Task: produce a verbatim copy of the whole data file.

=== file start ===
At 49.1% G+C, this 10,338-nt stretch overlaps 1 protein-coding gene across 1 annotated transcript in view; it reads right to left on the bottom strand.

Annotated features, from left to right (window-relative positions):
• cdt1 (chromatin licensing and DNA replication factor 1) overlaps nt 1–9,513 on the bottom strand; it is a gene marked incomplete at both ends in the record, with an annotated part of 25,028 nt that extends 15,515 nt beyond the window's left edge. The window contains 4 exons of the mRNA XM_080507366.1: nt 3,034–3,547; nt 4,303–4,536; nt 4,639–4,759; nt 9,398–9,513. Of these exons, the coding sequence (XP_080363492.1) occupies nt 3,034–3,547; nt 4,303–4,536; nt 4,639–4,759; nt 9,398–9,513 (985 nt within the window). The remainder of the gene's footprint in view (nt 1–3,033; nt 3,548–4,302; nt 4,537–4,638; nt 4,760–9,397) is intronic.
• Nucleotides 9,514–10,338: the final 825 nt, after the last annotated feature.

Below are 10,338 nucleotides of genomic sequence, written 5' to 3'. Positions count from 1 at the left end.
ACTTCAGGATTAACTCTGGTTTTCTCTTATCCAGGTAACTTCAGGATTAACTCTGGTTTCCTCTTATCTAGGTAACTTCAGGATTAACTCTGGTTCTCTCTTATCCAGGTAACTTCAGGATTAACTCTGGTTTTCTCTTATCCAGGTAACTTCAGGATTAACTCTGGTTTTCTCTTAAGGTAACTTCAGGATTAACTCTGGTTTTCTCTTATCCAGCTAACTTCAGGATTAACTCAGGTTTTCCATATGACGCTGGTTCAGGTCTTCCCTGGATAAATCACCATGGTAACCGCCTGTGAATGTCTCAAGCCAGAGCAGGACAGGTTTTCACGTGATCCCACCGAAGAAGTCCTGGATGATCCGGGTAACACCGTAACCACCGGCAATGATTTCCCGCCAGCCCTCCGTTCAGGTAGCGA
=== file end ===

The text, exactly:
At 49.1% G+C, this 10,338-nt stretch overlaps 1 protein-coding gene across 1 annotated transcript in view; it reads right to left on the bottom strand.

Annotated features, from left to right (window-relative positions):
• cdt1 (chromatin licensing and DNA replication factor 1) overlaps nt 1–9,513 on the bottom strand; it is a gene marked incomplete at both ends in the record, with an annotated part of 25,028 nt that extends 15,515 nt beyond the window's left edge. The window contains 4 exons of the mRNA XM_080507366.1: nt 3,034–3,547; nt 4,303–4,536; nt 4,639–4,759; nt 9,398–9,513. Of these exons, the coding sequence (XP_080363492.1) occupies nt 3,034–3,547; nt 4,303–4,536; nt 4,639–4,759; nt 9,398–9,513 (985 nt within the window). The remainder of the gene's footprint in view (nt 1–3,033; nt 3,548–4,302; nt 4,537–4,638; nt 4,760–9,397) is intronic.
• Nucleotides 9,514–10,338: the final 825 nt, after the last annotated feature.

Below are 10,338 nucleotides of genomic sequence, written 5' to 3'. Positions count from 1 at the left end.
ACTTCAGGATTAACTCTGGTTTTCTCTTATCCAGGTAACTTCAGGATTAACTCTGGTTTCCTCTTATCTAGGTAACTTCAGGATTAACTCTGGTTCTCTCTTATCCAGGTAACTTCAGGATTAACTCTGGTTTTCTCTTATCCAGGTAACTTCAGGATTAACTCTGGTTTTCTCTTAAGGTAACTTCAGGATTAACTCTGGTTTTCTCTTATCCAGCTAACTTCAGGATTAACTCAGGTTTTCCATATGACGCTGGTTCAGGTCTTCCCTGGATAAATCACCATGGTAACCGCCTGTGAATGTCTCAAGCCAGAGCAGGACAGGTTTTCACGTGATCCCACCGAAGAAGTCCTGGATGATCCGGGTAACACCGTAACCACCGGCAATGATTTCCCGCCAGCCCTCCGTTCAGGTAGCGA